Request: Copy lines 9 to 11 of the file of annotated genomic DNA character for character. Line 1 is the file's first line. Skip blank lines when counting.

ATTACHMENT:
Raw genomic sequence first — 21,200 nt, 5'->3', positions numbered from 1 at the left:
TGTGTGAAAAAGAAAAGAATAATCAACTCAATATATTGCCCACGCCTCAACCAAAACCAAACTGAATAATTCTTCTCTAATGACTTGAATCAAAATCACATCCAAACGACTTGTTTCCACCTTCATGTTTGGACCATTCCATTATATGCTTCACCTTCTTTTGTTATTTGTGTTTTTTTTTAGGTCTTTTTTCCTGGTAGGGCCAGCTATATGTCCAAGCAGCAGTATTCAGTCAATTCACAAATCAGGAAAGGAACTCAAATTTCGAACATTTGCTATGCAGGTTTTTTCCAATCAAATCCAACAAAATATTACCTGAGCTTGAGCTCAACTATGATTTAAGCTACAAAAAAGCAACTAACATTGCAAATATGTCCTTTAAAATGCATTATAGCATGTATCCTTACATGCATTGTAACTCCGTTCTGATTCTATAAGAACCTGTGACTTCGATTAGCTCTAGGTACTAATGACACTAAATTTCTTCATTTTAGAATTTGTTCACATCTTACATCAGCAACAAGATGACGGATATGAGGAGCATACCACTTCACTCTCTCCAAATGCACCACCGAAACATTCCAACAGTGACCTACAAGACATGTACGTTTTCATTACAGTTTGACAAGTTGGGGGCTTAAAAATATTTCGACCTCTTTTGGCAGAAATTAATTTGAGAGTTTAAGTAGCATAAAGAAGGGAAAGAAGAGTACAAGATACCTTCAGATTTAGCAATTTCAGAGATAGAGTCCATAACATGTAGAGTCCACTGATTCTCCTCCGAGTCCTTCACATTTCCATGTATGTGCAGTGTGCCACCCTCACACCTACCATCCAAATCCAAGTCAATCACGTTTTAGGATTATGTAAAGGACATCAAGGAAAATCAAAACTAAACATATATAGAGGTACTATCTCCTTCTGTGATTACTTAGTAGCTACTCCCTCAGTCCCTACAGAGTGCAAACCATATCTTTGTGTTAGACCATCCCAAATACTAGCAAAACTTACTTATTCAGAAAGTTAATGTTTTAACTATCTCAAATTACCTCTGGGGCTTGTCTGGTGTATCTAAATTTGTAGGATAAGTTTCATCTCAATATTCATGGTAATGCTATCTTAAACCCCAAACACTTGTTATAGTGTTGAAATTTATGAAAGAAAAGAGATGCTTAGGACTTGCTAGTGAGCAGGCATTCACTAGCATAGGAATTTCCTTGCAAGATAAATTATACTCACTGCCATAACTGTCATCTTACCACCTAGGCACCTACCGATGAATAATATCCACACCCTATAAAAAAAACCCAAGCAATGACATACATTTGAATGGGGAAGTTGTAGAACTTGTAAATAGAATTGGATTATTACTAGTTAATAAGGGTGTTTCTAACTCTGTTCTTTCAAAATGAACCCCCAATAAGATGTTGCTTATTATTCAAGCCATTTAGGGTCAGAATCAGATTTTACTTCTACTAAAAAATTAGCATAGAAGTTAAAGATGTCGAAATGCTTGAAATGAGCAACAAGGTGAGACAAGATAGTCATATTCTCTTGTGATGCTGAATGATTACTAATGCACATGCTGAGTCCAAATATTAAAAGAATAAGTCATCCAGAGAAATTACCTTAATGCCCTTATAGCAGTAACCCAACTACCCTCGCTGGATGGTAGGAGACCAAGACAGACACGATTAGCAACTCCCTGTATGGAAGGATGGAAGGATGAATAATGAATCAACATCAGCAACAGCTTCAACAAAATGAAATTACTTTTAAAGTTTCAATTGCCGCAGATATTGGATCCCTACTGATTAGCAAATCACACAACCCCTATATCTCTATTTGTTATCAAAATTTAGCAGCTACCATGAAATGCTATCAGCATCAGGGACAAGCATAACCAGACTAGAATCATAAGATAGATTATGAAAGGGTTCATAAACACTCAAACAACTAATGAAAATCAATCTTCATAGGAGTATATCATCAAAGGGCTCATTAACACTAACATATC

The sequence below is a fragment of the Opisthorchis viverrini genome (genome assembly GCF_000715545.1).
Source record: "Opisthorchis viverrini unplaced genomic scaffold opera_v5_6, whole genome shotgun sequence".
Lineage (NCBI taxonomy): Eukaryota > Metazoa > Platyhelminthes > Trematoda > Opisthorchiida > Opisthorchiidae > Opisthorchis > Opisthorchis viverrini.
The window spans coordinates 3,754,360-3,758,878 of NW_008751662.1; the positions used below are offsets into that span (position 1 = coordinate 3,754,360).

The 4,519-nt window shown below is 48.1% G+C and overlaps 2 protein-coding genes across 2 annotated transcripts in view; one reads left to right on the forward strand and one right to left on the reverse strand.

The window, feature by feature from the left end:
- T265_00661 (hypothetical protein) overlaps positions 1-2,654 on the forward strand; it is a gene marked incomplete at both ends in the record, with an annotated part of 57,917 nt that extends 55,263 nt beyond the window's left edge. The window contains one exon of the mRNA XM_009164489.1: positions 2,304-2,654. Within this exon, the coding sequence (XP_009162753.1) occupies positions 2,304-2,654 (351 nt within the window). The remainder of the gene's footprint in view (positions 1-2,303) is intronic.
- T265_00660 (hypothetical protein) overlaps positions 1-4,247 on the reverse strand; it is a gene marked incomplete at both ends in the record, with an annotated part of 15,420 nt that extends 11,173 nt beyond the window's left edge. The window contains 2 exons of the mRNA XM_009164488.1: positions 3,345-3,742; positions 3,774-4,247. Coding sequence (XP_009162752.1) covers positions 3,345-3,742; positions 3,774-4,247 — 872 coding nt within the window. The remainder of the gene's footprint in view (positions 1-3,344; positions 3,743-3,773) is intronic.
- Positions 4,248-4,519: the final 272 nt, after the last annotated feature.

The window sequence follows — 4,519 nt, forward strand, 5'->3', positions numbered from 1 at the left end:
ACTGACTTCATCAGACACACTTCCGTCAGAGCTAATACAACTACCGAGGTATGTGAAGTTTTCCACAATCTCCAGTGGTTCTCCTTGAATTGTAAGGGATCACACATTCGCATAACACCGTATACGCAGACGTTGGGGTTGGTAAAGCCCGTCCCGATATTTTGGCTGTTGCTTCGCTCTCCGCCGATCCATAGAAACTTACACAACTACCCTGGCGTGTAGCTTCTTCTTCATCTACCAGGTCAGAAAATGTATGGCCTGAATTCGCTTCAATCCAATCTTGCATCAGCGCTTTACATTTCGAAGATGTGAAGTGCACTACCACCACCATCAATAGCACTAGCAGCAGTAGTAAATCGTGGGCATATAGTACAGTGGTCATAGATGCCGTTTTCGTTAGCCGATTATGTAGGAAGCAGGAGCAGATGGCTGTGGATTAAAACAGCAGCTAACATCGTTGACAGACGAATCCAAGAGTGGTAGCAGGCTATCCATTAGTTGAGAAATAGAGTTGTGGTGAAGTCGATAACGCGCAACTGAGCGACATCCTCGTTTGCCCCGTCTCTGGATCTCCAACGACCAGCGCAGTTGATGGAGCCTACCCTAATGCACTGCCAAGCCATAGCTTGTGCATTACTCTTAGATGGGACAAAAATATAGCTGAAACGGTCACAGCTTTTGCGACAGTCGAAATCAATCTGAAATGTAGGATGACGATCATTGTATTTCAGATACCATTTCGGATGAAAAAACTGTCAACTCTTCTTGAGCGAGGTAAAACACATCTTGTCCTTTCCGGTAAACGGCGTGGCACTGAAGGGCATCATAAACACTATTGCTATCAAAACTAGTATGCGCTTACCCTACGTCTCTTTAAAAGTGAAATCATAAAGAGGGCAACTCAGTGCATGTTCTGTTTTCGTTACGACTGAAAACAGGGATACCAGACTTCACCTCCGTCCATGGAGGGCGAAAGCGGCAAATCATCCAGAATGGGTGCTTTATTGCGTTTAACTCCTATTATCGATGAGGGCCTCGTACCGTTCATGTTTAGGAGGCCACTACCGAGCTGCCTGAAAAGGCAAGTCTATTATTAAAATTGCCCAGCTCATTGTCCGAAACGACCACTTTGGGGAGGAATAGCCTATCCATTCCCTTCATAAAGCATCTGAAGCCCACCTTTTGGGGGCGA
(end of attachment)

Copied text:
- T265_00661 (hypothetical protein) overlaps positions 1-2,654 on the forward strand; it is a gene marked incomplete at both ends in the record, with an annotated part of 57,917 nt that extends 55,263 nt beyond the window's left edge. The window contains one exon of the mRNA XM_009164489.1: positions 2,304-2,654. Within this exon, the coding sequence (XP_009162753.1) occupies positions 2,304-2,654 (351 nt within the window). The remainder of the gene's footprint in view (positions 1-2,303) is intronic.
- T265_00660 (hypothetical protein) overlaps positions 1-4,247 on the reverse strand; it is a gene marked incomplete at both ends in the record, with an annotated part of 15,420 nt that extends 11,173 nt beyond the window's left edge. The window contains 2 exons of the mRNA XM_009164488.1: positions 3,345-3,742; positions 3,774-4,247. Coding sequence (XP_009162752.1) covers positions 3,345-3,742; positions 3,774-4,247 — 872 coding nt within the window. The remainder of the gene's footprint in view (positions 1-3,344; positions 3,743-3,773) is intronic.
- Positions 4,248-4,519: the final 272 nt, after the last annotated feature.